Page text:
Kyiv (ICRC)  The International Committee of the Red Cross (ICRC) opens the application period for all interested and capable residents, who have or could potentially have business initiative, in the town of Avdiivka and the village of Olexandropil, Yasinovatsky district, Donetsk region.

The grants are up to UAH 50,000.

“We are ready to support business ideas that will bring a stable income and address the needs of the market. Those could be any ideas that a household can turn into a profitable activity and carry out independently,” says Alan Colja, head of the ICRC’s economic security program.

The grants are designed for people whose economic situation has been affected by the conflict. The main criteria are:

  1. that a person(s) has\have been affected by the conflict,
  2. that a person(s) is\are or will be doing business in Avdiivka or Olexandropil,
  3. the relevance and feasibility of their business idea,
  4. the commitment of person(s) to contribute to the development and implementation of the business upon receiving the grant,
  5. the motivation, experience, and skills are also considered.

Based on the applications received, the ICRC will pre-select participants who will be invited to the workshops on creating business projects. The decision on the provision of the grants will be based on the plans prepared during the workshops. The first criteria will be the sustainability of a business idea.

The application period for residents of Avdiivka and Olexandropil is open till November 8. The application form can be obtained by contacting the ICRC. More information about the conditions of the program could be received by a call on the hotline of the office of the ICRC in Sloviansk: 0800 300 115.

The ICRC opens its business initiatives program several times a year in various settlements near the contact line. We are encouraging residents to follow our announcements on both the ICRC social media as well as the media in Ukraine.

“This program aims at enabling people to see opportunities and create ideas based on their real needs. Thus, they not only receive humanitarian aid but also, to a certain extent determine what it should be,” says Alan Colja.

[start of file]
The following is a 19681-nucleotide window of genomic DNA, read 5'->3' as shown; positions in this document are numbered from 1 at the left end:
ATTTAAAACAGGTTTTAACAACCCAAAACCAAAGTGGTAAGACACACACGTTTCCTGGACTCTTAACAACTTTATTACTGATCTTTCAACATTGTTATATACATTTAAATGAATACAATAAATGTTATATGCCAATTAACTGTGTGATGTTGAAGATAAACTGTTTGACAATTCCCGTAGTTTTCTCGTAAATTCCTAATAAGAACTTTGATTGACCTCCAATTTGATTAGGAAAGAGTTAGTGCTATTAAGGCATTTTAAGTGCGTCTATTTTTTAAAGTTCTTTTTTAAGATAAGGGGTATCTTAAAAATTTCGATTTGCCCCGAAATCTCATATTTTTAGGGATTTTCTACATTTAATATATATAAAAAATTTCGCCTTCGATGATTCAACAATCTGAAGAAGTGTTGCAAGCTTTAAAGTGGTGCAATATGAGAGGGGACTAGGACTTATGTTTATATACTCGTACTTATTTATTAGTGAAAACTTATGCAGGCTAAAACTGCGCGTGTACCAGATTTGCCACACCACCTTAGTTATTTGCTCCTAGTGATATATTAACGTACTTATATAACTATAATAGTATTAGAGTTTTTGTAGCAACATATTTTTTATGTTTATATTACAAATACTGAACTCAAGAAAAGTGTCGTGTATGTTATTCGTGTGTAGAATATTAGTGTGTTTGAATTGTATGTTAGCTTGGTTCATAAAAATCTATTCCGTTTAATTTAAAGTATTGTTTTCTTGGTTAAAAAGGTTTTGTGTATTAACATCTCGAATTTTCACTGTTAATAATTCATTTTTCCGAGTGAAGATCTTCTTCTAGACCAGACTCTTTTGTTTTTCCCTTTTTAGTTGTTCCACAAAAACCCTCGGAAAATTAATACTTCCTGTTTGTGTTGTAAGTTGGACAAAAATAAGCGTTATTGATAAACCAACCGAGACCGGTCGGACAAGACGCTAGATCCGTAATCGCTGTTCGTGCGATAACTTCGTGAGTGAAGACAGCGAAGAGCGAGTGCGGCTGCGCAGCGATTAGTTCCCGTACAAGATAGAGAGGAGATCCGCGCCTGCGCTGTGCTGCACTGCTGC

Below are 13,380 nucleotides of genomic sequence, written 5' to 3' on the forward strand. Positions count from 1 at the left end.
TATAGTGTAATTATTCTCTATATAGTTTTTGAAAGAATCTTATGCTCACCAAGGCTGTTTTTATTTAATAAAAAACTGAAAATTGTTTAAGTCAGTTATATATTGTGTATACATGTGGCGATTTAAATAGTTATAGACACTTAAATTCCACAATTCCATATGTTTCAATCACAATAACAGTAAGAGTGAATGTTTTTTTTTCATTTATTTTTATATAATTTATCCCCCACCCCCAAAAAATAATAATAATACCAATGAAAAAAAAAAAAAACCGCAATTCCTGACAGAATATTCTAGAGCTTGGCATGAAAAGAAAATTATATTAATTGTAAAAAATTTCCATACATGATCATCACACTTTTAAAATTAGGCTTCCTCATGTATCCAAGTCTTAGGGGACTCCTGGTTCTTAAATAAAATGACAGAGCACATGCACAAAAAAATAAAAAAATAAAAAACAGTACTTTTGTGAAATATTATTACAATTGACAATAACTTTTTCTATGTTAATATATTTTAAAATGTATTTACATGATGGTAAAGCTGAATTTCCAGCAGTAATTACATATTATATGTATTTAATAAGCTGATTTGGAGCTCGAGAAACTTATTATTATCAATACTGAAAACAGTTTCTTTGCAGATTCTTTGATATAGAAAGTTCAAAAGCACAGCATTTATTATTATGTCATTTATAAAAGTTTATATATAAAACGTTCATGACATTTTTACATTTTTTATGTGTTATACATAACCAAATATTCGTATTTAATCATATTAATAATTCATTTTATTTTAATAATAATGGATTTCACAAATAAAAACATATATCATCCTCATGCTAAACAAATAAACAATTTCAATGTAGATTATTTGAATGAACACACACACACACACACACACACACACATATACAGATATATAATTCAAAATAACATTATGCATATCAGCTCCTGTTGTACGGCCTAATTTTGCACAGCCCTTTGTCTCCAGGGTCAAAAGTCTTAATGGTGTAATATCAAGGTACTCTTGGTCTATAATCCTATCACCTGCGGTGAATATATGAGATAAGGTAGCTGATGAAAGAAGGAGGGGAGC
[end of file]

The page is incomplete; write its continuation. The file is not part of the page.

For example, Irina Kauka, a seamstress from Novomikhailivka, Maryinsky district, Donetsk region was able to expand the range of her services after receiving the ICRC grant. The woman moved to the village at the beginning of the conflict, after her company in Donetsk, where she’d worked for about 20 years, had closed.

“I bought a sewing machine for light and medium-weight fabrics, an ironing desk and a sewing machine for fur and leather. Most importantly, I bought an embroidery machine. I’d dreamed about it for a long time. After I got the new machines, I was able to expand the customer base,” says Irina.

This year, 344 entrepreneurs in Donbas have already received funds from the ICRC for their projects.

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Media representatives can download video stories (link to be included) about the program participants who have already received grants and invested them in their business. The videos, including the story of Irina mentioned in the press release, are available for publication.

For further information, please contact:

Oleksandr Vlasenko, ICRC Kyiv +380 95 262 80 23; +380 50 348 47 43

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